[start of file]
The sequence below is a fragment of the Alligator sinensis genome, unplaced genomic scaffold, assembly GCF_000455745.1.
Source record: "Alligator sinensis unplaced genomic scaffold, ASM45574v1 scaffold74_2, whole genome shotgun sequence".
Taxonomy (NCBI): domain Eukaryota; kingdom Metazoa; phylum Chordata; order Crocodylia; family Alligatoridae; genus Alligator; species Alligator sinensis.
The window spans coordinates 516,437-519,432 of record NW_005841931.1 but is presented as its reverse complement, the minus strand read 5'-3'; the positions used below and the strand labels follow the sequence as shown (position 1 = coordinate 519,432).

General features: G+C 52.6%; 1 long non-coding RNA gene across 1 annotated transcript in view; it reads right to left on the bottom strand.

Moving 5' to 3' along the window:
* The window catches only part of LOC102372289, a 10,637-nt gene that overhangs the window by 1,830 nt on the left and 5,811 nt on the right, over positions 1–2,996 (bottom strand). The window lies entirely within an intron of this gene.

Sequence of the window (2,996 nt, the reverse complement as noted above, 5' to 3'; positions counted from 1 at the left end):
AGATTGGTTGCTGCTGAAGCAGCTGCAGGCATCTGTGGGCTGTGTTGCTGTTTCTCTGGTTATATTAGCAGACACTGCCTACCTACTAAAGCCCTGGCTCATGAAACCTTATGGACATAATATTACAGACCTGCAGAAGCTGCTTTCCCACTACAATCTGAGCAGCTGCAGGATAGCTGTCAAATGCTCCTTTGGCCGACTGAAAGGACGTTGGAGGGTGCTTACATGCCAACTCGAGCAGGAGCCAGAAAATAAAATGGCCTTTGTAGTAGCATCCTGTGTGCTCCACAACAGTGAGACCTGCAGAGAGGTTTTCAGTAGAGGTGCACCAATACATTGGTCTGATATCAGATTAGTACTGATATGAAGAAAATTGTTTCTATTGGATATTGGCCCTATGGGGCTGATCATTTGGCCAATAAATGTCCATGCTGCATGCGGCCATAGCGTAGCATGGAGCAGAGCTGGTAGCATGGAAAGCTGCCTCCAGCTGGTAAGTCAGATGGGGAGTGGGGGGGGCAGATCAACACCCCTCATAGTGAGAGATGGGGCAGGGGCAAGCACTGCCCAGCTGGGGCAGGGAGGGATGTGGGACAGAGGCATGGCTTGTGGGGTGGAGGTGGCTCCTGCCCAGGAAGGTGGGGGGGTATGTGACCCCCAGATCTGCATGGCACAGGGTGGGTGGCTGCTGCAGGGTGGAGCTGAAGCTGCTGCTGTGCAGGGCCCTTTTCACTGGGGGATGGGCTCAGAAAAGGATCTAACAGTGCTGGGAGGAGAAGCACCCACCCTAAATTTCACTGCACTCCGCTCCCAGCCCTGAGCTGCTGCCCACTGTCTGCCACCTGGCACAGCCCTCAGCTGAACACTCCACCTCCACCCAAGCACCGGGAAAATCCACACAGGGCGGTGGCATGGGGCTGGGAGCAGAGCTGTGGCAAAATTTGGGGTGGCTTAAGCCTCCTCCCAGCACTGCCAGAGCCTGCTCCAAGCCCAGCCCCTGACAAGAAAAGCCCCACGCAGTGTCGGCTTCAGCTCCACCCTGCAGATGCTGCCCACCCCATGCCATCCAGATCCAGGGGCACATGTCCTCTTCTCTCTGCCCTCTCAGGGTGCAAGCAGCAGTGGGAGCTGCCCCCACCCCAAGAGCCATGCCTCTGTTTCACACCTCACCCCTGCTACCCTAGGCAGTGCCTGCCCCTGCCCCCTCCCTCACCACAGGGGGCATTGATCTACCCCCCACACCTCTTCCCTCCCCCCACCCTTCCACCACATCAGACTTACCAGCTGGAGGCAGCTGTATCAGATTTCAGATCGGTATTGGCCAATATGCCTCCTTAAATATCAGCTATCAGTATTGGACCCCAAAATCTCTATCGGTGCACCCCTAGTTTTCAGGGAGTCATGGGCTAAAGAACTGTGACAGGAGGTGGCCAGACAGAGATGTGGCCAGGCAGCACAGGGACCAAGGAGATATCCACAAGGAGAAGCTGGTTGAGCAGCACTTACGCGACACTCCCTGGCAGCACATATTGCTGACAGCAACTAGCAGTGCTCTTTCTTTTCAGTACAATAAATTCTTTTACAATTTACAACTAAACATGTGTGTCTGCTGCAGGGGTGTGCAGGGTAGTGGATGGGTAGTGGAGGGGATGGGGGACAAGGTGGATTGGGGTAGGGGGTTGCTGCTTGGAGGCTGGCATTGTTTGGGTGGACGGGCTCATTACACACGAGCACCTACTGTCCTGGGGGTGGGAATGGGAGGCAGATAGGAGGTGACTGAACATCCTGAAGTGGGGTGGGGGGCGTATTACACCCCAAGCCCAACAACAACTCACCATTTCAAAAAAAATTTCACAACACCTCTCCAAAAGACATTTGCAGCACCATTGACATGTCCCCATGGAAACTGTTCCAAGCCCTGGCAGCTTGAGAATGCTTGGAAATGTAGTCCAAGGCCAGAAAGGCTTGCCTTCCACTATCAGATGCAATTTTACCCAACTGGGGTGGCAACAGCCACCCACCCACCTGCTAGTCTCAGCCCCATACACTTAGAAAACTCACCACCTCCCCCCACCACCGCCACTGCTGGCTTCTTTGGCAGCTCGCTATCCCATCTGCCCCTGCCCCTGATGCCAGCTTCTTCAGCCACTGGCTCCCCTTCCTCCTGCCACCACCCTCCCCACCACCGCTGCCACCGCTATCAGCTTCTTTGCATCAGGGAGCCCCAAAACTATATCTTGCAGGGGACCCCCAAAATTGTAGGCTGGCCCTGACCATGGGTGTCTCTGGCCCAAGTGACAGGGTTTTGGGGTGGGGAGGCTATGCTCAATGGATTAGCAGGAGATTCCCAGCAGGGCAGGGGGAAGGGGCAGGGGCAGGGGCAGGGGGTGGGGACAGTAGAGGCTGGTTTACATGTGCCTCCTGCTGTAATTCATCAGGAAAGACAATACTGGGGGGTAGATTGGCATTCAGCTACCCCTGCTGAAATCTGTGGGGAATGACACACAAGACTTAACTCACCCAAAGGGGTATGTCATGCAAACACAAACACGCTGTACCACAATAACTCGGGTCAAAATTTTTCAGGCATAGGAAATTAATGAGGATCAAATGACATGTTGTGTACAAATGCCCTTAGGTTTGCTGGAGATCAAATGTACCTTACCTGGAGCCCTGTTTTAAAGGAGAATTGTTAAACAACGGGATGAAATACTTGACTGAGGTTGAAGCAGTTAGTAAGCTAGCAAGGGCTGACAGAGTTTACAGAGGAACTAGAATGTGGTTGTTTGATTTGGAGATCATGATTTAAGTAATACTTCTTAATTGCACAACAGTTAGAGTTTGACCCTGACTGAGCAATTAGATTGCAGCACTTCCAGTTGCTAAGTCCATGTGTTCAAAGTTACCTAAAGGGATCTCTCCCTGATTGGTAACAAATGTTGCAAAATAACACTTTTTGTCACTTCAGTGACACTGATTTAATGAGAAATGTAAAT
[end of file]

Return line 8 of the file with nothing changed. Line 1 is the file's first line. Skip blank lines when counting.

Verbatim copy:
Sequence of the window (2,996 nt, the reverse complement as noted above, 5' to 3'; positions counted from 1 at the left end):